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Military Quotes

Take time to deliberate, but when the time for action has arrived, stop thinking and go in.

-- Napoleon Bonaparte


Vietnam I was drafted 3 weeks after graduating from high school and went in the Army in September of 1966. After basic training at Fort Campbell and AIT at Fort Polk, I was sent to Vietnam in March of 1967 with an 11B10 light weapons infantry MOS. My first three weeks in-country were spent in a security platoon on the Bien Hoa air base perimeter.
Note: by Andrew R. Ansenberger, 368th Transportation Company   12474 Reads  Printer-friendly page



Civil War AUGUST 1, 1861.—Believing the people of the South to be engaged in a just cause, defending the inalienable rights of American freemen, and that principle in the Declaration of Independence which asserts that "all governments derive their just powers from the consent of the governed," and that the States are acting by the authority and in the strength of their reserved rights, I am with them.
  7774 Reads  Printer-friendly page



Vietnam Believe it or not, it was a very cold night on the outskirts of Phan Rang Air Base that Christmas night in 1967. Most of us had been scurrying earlier, prior to Guardmount, to find a jacket or a extra shirt---actually, anything to keep warm. I mean, 68°F was COLD, and we weren't used to it.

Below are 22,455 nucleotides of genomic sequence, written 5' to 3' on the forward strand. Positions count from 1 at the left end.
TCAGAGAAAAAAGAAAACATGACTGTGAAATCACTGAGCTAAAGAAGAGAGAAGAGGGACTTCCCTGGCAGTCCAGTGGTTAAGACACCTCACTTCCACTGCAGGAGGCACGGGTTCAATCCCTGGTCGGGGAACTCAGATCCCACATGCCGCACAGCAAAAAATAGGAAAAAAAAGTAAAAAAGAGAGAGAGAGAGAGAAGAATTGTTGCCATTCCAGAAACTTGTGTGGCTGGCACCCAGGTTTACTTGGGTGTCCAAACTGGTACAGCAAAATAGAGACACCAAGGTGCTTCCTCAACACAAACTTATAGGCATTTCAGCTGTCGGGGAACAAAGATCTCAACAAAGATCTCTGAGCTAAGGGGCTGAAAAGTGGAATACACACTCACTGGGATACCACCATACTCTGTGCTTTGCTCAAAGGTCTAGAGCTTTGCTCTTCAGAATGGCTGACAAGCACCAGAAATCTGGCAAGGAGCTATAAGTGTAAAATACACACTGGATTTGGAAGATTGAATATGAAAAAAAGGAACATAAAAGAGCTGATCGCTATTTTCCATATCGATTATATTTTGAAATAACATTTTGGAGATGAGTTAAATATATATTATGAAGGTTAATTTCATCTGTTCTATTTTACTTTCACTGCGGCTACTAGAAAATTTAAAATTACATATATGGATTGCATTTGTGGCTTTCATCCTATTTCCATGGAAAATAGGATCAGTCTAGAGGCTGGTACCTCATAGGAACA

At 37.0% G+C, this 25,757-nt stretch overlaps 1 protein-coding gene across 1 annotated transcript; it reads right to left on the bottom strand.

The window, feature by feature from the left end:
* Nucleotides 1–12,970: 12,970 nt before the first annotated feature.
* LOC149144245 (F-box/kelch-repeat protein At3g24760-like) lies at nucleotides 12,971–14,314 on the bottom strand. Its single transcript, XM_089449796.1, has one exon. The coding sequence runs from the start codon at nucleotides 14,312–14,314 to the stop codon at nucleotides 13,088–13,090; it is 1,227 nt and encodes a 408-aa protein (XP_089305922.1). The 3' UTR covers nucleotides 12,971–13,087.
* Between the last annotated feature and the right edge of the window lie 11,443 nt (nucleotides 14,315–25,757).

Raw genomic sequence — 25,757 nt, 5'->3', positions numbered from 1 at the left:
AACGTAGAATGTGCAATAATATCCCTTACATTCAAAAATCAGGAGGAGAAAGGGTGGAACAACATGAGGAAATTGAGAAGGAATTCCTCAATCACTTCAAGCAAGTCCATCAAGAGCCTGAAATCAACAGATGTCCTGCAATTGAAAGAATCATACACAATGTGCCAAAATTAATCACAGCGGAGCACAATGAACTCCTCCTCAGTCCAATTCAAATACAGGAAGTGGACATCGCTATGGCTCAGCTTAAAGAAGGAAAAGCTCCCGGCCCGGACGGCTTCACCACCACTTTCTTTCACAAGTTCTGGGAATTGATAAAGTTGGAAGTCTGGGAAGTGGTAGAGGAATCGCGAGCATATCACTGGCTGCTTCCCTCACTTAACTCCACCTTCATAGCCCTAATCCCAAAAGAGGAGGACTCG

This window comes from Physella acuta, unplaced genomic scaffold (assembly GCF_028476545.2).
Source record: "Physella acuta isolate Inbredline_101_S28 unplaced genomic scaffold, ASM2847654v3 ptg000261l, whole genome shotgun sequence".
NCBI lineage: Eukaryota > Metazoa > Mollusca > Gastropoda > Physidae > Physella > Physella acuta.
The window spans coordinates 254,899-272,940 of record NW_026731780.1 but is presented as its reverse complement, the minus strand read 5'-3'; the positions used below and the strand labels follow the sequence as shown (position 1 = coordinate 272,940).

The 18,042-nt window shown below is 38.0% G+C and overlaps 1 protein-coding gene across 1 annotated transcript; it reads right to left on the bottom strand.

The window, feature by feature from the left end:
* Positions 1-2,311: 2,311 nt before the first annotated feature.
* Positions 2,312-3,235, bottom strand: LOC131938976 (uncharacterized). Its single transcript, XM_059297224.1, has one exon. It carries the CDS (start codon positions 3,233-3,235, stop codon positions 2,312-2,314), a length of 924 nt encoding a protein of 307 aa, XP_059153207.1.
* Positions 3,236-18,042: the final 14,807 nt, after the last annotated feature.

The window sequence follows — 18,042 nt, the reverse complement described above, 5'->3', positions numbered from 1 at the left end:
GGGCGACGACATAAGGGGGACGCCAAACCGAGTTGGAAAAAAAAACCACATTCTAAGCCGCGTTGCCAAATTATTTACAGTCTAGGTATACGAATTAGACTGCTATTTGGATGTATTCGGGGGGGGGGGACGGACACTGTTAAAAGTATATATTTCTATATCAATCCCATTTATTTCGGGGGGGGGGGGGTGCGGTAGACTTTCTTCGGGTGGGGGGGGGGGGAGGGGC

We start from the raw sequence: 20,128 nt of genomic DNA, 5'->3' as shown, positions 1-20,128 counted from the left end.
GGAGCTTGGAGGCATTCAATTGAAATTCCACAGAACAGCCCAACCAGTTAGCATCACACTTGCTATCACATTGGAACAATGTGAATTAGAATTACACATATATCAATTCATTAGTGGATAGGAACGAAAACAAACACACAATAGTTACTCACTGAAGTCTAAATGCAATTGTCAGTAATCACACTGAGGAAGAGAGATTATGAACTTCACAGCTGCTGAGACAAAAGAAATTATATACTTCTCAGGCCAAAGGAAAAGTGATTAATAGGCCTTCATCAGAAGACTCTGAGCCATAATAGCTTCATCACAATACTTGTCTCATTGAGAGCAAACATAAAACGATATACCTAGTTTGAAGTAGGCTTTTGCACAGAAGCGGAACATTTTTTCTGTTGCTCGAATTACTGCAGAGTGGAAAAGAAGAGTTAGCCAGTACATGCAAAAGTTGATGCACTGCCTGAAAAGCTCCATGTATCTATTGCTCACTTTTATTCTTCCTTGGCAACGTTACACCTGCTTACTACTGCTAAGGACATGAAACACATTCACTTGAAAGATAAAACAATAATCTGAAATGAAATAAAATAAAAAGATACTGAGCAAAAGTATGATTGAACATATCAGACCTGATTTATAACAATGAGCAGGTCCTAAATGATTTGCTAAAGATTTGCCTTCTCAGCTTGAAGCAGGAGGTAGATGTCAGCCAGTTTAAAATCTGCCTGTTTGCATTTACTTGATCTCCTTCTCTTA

Note: by Carl Tripp, 35th SPS, Phan Rang, Vietnam - 1967.  7150 Reads  Printer-friendly page



World War II The Laffey was built in Bath, Maine and was commissioned in Boston, Massachusetts, at the Navy Yard on February 8th, 1944. After a brief shakedown period, the ship participated in the Normandy Invasion in June 1944, after which she took part in the Cherbourg bombardment on June 25th, 1944 and suffered an eight-inch hit which fortunately did not explode.
Note: by Commander Frederick Julian Becton, USN, Commanding Officer of the destroyer USS Laffey (DD-724).  6754 Reads  Printer-friendly page



Coast Guard New Yorkers, it appears, are no different from other city dwellers. The Tamaroa, the Coast Guard cutter that rescued the downed Air National Guard chopper crew during the October 1991 storm on which the hit movie "The Perfect Storm" is based, is here in the city. Yet like most people, New Yorkers are oblivious to such amazing landmarks right where they live.
Note: by William O. Doherty Jr., Friday, September 01, 2000. Doherty served with the Coast Guard's Tamaroa Deck Force from 1967-68.   7734 Reads  Printer-friendly page